6. rickbass

    rickbass Supporting Member

    This may be related to the construction of the larger gauge strings they were using;

    - Some manufacturers use a smaller wire for the core and a large wire for the wrapping to get a brighter sound. While these strings have more brightness and flexibilirty, the downside is, they have less volume and sustain and the strings are more easily prone to go out of tune sooner.

    So, GENERALLY speaking and if all factors were equal, the critical factor isn't so much gauge, it's the thickness of the core wire. Larger core wire captures/produces more of the bass fundamentals, as they give the pickups more to info to "see" (greater mass). Theoretically, larger cores would contain more iron, producing more output, too.

    DR's are an exception. DR uses relatively smaller core wire but the strings produce great volume and loads of bass. Two major reasons why this is so is because DR uses very high grade wire with a high iron content and their process uses "compression winding" which actually reduces the gauge size of the final string and compresses more metal into the string. For example, a .042 gauge DR string was actually .043 before the compression winding.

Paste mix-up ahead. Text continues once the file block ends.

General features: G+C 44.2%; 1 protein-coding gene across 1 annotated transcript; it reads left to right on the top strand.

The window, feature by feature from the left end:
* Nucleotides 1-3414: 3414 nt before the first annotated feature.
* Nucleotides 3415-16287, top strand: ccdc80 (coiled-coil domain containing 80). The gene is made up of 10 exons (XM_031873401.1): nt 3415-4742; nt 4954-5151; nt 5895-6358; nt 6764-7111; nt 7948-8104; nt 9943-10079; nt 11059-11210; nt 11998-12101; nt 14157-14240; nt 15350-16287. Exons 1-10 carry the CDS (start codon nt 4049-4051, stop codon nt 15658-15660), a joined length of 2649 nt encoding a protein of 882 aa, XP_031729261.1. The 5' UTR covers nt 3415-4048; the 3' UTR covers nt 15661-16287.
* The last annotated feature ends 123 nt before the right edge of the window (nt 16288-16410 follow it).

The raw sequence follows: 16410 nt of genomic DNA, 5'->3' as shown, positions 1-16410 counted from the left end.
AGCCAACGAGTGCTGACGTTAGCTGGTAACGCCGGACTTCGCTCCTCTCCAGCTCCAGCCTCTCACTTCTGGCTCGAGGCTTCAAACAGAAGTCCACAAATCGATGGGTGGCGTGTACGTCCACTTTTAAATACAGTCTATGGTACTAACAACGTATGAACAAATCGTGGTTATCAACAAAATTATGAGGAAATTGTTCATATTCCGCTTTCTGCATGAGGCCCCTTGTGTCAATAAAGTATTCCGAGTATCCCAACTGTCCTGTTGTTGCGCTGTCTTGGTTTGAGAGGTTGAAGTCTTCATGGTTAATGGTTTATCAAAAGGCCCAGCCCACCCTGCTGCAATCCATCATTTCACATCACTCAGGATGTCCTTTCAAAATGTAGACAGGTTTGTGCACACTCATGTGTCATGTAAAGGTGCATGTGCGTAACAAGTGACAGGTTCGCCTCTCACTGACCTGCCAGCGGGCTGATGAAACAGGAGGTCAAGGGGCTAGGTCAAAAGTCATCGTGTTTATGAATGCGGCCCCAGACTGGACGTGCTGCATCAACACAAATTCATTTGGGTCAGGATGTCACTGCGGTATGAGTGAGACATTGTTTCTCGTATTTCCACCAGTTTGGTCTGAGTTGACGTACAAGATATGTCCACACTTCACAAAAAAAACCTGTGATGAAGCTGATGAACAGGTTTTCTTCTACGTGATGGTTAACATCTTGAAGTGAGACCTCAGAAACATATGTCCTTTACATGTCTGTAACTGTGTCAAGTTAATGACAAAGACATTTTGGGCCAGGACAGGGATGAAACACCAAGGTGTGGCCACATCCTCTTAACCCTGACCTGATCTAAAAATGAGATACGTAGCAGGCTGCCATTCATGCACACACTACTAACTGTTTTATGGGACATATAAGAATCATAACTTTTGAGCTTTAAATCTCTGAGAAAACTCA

They don't go out of tune as easily as other smaller core strings because they are made under tension, greater than when they are tuned to pitch.


    I think the question of whether the difference is "noticeable" or not really depends on YOUR ability to perceive a difference.

    For instance, right now, I have Lo-Riders on one bass and just went through with a set of Lo-Riders on another bass. I hadn't used them for a long time and wanted to try them again. But, I will return to the DR Marcus (aka "Fat Beams") because I'm able to perceive a tonal difference between the Lo-Riders' hex cores, (brighter), and the Marcus' round cores (more depth; not as bright) and the greater flexibility of the round cores. Also, roundcores have more metal, ergo, more output, but I can't tell.......all DR's have plenty of output for me.